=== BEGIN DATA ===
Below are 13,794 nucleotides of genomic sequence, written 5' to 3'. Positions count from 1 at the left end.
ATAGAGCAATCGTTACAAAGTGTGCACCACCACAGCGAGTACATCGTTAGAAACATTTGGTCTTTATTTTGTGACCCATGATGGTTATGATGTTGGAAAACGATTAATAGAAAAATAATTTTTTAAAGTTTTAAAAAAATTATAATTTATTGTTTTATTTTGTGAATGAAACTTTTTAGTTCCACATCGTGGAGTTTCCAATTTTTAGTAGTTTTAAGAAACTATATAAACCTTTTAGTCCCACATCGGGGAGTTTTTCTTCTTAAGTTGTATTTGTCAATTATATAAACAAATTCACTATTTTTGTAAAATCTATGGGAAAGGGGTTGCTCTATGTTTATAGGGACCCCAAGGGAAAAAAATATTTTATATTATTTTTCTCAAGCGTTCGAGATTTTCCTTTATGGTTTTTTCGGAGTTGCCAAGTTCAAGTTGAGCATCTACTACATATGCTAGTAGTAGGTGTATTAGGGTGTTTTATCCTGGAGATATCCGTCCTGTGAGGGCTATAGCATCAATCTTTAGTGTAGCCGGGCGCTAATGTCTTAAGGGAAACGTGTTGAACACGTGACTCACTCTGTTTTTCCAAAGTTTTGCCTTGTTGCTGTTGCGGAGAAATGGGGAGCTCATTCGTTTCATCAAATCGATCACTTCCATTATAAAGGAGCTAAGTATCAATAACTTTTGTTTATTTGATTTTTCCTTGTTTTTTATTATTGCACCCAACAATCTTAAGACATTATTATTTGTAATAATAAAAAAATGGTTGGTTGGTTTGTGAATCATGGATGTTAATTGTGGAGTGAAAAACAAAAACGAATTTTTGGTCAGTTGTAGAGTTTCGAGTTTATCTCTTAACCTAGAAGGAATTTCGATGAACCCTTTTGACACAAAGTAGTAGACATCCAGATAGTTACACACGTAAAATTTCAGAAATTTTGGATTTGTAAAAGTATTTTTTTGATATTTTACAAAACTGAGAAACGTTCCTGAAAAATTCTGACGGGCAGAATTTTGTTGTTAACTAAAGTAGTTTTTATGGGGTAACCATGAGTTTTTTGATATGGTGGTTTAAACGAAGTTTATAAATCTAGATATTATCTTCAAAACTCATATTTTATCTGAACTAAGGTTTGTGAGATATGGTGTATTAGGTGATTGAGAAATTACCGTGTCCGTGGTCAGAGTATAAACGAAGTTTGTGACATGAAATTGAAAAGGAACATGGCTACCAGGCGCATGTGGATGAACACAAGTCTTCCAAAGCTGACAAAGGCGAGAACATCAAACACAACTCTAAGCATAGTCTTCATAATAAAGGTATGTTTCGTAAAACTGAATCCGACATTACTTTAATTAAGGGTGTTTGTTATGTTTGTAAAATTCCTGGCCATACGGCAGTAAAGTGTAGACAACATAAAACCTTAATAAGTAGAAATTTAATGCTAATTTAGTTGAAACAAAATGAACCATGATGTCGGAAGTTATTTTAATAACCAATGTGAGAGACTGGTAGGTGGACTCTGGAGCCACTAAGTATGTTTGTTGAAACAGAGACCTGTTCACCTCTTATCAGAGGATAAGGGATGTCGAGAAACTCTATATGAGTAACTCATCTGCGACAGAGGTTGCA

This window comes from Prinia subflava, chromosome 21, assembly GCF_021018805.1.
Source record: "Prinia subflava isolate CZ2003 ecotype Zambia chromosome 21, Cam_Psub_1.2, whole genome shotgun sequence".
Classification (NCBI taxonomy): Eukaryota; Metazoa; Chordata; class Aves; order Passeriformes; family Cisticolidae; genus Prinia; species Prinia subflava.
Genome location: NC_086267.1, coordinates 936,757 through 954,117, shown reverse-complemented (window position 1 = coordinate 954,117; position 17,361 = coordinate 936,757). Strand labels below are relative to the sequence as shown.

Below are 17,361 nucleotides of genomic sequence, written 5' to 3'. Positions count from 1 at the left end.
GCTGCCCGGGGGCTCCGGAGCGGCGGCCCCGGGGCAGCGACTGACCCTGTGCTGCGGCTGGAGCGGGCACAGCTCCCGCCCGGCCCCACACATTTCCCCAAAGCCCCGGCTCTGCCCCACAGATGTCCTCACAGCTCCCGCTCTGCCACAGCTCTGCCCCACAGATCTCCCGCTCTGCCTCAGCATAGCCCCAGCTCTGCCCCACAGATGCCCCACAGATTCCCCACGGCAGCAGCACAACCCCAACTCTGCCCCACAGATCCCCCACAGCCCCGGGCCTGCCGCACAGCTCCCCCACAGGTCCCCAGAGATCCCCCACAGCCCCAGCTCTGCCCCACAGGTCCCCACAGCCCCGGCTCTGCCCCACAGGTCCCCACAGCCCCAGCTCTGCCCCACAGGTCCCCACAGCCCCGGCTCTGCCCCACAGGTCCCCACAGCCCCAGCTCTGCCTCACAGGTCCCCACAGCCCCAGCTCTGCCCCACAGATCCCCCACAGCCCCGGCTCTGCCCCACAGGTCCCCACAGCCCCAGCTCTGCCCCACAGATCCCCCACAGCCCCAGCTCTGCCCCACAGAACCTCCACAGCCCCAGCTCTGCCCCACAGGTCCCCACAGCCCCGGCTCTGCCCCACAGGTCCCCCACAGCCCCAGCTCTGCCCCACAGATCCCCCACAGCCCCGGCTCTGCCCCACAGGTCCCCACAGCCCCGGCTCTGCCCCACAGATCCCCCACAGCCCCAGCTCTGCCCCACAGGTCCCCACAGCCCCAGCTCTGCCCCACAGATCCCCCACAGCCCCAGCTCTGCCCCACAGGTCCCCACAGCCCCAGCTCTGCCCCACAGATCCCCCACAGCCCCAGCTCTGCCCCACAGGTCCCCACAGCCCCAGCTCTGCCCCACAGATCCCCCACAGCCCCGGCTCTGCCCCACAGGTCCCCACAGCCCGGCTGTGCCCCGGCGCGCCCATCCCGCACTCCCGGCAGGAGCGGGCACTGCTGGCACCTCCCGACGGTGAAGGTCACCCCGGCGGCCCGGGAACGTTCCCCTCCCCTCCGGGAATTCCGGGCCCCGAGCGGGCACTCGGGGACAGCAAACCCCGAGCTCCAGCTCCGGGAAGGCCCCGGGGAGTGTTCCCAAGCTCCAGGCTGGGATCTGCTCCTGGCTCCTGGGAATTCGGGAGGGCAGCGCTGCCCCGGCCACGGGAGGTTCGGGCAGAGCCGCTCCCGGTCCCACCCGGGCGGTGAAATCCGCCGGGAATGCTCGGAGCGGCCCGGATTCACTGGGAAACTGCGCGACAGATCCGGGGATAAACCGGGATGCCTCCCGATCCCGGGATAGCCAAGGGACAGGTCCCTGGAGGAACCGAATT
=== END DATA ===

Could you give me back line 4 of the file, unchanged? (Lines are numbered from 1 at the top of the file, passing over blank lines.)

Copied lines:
Source record: "Prinia subflava isolate CZ2003 ecotype Zambia chromosome 21, Cam_Psub_1.2, whole genome shotgun sequence".